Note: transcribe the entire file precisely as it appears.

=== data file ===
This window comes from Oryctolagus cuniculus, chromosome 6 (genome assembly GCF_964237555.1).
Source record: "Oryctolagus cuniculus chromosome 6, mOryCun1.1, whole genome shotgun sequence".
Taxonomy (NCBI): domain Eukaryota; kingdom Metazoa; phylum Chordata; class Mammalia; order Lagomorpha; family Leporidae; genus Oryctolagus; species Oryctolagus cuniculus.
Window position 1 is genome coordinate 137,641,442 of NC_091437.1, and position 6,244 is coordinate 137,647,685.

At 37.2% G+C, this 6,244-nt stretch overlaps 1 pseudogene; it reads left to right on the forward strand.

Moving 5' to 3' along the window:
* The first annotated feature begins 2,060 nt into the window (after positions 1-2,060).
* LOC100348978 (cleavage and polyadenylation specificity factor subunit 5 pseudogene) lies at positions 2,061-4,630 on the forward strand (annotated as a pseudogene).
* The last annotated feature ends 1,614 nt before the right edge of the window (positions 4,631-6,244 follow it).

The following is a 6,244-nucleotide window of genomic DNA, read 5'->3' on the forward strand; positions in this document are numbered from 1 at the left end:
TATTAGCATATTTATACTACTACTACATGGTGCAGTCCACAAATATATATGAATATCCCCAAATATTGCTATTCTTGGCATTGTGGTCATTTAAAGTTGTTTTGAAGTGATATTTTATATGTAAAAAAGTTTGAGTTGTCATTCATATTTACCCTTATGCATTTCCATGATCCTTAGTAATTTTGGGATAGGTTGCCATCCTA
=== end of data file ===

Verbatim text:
This window comes from Oryctolagus cuniculus, chromosome 6 (genome assembly GCF_964237555.1).
Source record: "Oryctolagus cuniculus chromosome 6, mOryCun1.1, whole genome shotgun sequence".
Taxonomy (NCBI): domain Eukaryota; kingdom Metazoa; phylum Chordata; class Mammalia; order Lagomorpha; family Leporidae; genus Oryctolagus; species Oryctolagus cuniculus.
Window position 1 is genome coordinate 137,641,442 of NC_091437.1, and position 6,244 is coordinate 137,647,685.

At 37.2% G+C, this 6,244-nt stretch overlaps 1 pseudogene; it reads left to right on the forward strand.

Moving 5' to 3' along the window:
* The first annotated feature begins 2,060 nt into the window (after positions 1-2,060).
* LOC100348978 (cleavage and polyadenylation specificity factor subunit 5 pseudogene) lies at positions 2,061-4,630 on the forward strand (annotated as a pseudogene).
* The last annotated feature ends 1,614 nt before the right edge of the window (positions 4,631-6,244 follow it).

The following is a 6,244-nucleotide window of genomic DNA, read 5'->3' on the forward strand; positions in this document are numbered from 1 at the left end:
TATTAGCATATTTATACTACTACTACATGGTGCAGTCCACAAATATATATGAATATCCCCAAATATTGCTATTCTTGGCATTGTGGTCATTTAAAGTTGTTTTGAAGTGATATTTTATATGTAAAAAAGTTTGAGTTGTCATTCATATTTACCCTTATGCATTTCCATGATCCTTAGTAATTTTGGGATAGGTTGCCATCCTA